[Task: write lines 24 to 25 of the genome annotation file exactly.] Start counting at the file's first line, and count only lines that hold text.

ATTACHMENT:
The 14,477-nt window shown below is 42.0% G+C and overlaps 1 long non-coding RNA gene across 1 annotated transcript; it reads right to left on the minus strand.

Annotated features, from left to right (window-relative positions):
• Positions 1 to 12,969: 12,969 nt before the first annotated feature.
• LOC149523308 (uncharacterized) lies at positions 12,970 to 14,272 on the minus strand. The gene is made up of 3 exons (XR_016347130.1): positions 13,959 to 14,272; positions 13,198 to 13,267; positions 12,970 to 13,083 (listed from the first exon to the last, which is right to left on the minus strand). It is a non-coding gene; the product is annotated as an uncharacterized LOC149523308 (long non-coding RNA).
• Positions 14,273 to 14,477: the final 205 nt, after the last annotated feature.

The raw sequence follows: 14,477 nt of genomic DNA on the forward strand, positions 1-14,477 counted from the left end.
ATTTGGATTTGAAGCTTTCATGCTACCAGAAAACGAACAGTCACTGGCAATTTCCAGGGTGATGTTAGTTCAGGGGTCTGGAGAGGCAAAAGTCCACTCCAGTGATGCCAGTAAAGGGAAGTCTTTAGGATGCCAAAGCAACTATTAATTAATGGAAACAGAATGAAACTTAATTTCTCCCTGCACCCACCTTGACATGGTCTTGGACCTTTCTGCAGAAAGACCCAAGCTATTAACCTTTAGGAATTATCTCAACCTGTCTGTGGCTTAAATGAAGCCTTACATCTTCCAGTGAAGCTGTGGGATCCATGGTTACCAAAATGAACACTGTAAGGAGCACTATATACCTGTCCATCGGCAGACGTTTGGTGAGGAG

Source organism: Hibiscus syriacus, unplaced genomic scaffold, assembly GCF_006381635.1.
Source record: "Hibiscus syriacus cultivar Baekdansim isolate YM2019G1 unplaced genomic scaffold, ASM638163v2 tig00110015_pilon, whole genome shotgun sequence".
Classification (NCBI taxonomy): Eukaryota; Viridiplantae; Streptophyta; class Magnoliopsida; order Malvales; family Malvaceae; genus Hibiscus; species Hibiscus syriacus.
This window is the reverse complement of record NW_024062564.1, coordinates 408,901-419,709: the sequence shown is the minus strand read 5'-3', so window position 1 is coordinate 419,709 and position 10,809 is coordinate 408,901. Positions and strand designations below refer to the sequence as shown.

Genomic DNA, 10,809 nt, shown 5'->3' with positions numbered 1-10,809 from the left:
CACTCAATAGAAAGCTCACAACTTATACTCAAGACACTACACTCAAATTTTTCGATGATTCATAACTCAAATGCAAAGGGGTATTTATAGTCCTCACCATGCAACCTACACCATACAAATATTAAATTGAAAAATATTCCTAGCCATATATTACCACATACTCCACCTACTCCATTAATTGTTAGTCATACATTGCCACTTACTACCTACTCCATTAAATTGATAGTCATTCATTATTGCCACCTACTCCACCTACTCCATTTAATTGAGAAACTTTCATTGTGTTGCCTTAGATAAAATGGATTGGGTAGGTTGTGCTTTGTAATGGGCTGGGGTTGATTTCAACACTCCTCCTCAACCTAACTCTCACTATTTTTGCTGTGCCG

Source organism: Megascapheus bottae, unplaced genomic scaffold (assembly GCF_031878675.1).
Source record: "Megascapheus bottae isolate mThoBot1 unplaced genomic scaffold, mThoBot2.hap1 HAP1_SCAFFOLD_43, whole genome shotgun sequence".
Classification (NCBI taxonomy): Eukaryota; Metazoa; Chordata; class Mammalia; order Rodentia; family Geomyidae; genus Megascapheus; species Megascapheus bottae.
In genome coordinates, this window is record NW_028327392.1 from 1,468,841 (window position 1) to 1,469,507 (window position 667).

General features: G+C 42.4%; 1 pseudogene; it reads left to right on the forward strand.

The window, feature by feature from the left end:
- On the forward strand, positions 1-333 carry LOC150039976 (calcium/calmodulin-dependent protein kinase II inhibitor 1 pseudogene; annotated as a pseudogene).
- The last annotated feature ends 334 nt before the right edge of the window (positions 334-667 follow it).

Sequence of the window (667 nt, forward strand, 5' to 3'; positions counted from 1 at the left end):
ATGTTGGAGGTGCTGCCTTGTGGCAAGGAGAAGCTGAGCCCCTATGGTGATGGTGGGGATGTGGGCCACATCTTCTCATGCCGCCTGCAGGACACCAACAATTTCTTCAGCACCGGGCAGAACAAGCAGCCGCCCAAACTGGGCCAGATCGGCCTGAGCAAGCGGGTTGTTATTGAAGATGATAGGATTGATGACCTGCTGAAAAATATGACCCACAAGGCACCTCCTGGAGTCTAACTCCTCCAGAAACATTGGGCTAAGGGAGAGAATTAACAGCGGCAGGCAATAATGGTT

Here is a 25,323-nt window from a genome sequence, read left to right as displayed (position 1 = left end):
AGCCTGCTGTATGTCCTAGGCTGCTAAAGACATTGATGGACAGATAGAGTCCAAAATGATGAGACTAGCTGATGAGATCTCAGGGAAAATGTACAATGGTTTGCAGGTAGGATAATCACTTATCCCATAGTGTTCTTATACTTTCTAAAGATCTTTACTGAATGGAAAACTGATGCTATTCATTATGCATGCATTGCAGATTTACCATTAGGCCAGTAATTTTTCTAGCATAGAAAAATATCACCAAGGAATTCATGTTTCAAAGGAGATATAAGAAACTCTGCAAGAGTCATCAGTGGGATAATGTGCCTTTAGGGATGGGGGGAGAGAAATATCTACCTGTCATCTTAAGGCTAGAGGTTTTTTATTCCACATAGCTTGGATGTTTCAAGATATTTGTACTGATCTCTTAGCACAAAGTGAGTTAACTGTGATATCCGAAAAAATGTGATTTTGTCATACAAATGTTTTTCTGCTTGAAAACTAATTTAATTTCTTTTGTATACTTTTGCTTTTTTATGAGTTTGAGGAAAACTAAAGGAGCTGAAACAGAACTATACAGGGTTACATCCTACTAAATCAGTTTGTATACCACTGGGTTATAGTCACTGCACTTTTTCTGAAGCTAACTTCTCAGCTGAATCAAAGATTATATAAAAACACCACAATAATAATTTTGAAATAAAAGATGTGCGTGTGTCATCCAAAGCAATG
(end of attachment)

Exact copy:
Here is a 25,323-nt window from a genome sequence, read left to right as displayed (position 1 = left end):
AGCCTGCTGTATGTCCTAGGCTGCTAAAGACATTGATGGACAGATAGAGTCCAAAATGATGAGACTAGCTGATGAGATCTCAGGGAAAATGTACAATGGTTTGCAGGTAGGATAATCACTTATCCCATAGTGTTCTTATACTTTCTAAAGATCTTTACTGAATGGAAAACTGATGCTATTCATTATGCATGCATTGCAGATTTACCATTAGGCCAGTAATTTTTCTAGCATAGAAAAATATCACCAAGGAATTCATGTTTCAAAGGAGATATAAGAAACTCTGCAAGAGTCATCAGTGGGATAATGTGCCTTTAGGGATGGGGGGAGAGAAATATCTACCTGTCATCTTAAGGCTAGAGGTTTTTTATTCCACATAGCTTGGATGTTTCAAGATATTTGTACTGATCTCTTAGCACAAAGTGAGTTAACTGTGATATCCGAAAAAATGTGATTTTGTCATACAAATGTTTTTCTGCTTGAAAACTAATTTAATTTCTTTTGTATACTTTTGCTTTTTTATGAGTTTGAGGAAAACTAAAGGAGCTGAAACAGAACTATACAGGGTTACATCCTACTAAATCAGTTTGTATACCACTGGGTTATAGTCACTGCACTTTTTCTGAAGCTAACTTCTCAGCTGAATCAAAGATTATATAAAAACACCACAATAATAATTTTGAAATAAAAGATGTGCGTGTGTCATCCAAAGCAATG